The Venice Biennale is the United Nations of art exhibitions. It represents high ideals and noble aspirations, and reliably shows itself incapable of fulfilling them. This year’s edition, the fifty-fourth, on view through November 27, is even more disappointing than usual, which is a bit of a surprise because its directorship was entrusted to Bice Curiger, the Swiss curator of Zurich Kunsthaus and editor of the au courant magazine Parkett. Her broad familiarity with contemporary art across the world should have been ideal preparation for the many difficult tasks she faced at the Biennale, above all the organization of its vast main exhibition.
As usual, this year the main exhibition is uneasily divided between the Central Pavilion in the spacious Giardini della Biennale (the former Italian Pavilion) and the old shipbuilding warrens of the Arsenale, a fifteen- or twenty-minute walk away. For a long time the trend was to keep expanding the curatorial section of the Biennale—ever more space, ever more artists. The unwieldiness spun out of control in 2003, when Francesco Bonami’s sprawling exhibition, “Dreams and Conflicts: The Dictatorship of the Viewer,” took the form of a sort of conglomerate of exhibitions, some curated by Bonami and others farmed out to various colleagues.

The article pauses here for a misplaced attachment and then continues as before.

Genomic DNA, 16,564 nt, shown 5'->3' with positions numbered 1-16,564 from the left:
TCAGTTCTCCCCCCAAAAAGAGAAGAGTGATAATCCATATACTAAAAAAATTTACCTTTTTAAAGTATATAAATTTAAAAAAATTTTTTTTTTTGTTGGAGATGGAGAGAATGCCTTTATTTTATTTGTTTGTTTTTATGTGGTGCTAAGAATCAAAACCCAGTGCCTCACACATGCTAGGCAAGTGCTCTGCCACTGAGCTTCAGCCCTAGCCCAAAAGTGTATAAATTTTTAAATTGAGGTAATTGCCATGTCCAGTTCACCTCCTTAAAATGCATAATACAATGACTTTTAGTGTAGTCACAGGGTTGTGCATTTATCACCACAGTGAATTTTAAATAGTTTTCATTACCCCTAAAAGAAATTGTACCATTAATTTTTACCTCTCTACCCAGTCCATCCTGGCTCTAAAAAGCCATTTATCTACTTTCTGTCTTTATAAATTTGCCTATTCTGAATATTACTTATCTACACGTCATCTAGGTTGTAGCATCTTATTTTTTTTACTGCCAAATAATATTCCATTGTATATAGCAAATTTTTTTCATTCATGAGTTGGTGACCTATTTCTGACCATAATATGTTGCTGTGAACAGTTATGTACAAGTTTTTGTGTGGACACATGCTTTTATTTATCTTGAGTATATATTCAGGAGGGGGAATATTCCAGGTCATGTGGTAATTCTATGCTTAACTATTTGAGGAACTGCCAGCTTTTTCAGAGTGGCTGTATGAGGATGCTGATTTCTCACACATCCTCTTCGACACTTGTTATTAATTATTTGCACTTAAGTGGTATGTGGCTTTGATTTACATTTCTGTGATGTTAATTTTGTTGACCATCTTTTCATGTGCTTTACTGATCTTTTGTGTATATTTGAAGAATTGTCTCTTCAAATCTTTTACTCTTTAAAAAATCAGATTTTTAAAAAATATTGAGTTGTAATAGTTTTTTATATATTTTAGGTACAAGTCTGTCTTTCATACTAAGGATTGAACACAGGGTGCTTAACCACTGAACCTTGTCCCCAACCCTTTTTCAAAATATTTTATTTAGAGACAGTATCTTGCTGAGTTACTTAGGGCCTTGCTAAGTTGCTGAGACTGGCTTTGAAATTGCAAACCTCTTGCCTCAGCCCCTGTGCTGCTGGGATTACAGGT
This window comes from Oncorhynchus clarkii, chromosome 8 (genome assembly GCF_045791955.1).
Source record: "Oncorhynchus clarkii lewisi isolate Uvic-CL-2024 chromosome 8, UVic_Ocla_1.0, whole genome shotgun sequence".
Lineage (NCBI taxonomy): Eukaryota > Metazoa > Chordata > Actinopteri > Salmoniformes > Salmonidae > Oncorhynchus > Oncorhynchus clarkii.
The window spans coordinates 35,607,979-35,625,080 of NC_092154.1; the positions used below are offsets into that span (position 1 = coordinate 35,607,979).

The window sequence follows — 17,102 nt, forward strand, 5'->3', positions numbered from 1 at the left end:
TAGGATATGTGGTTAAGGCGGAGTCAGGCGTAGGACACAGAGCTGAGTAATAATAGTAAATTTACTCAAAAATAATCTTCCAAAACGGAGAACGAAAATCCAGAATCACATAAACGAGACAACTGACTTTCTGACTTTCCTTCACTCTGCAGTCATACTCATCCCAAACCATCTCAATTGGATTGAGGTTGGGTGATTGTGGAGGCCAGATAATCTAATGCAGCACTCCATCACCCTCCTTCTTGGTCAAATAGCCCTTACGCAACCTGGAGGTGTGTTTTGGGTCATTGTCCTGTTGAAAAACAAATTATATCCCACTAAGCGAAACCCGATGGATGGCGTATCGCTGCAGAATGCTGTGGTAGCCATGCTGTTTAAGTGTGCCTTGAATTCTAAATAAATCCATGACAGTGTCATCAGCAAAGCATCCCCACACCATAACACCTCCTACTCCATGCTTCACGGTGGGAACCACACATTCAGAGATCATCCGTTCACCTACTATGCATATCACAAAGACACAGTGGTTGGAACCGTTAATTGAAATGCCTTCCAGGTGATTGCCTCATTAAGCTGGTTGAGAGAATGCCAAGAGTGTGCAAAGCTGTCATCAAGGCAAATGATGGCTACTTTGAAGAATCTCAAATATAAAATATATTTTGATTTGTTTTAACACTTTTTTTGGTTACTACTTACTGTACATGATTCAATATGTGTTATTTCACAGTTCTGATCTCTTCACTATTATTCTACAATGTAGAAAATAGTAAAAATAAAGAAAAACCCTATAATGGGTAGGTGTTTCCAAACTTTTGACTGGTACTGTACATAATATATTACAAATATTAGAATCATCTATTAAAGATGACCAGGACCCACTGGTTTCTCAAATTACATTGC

Since then, the successive curators have reined in the shows’ centrifugal tendencies, but only to some degree. None have thought to bypass the Arsenale or the Central Pavilion and make a unified exhibition in a single location, but the urge to encompass more and more artists seems to have been stifled. On the other hand, the compulsion to give the exhibitions grandiose titles that don’t commit the curator to any particular aesthetic or intellectual program has remained irresistible. Curiger has offered “ILLUMInations,” evoking light both in the literal and the intellectual sense (not to mention the inevitable references to Arthur Rimbaud and Walter Benjamin), while also insisting that within the global art world, the idea of the nation is still an important and relevant one. No kidding: as always, nationhood is everywhere at the Biennale, no more so than in the pavilions of dozens of countries ranging alphabetically from Albania to Zimbabwe and in size from the Republic of San Marino to the People’s Republic of China, not to mention the “collateral exhibitions,” of which several represent such peoples-without-a-nation as the Scots and the Roma. While every artist at the Biennale is somehow or other ascribed to a nation, for what that’s worth, if you read their biographies in the catalog you’ll learn that many of them reside outside the country of their birth. What does that suggest about Curiger’s contention that “the idea of ‘nations’ can be taken in metaphorical relation to the community”? Art relates to a different, more dispersed and more ambivalent form of community than that of the contemporary nation-state. It somehow associates at once with the global circulation of capital (and of capitalists) that occurs somewhere in the stratosphere above the terrain of the state, and with the vast underground migrations of people, whether legally or otherwise, across borders always more permeable than the governments that police them would like to believe. But art often relates antagonistically, if at all, to the sovereign states that claim to divide up the earth’s landmass among themselves. It sometimes seems that the cultural values of developed countries, at least, can be manifested only through antagonism, by artists biting the hand that feeds them.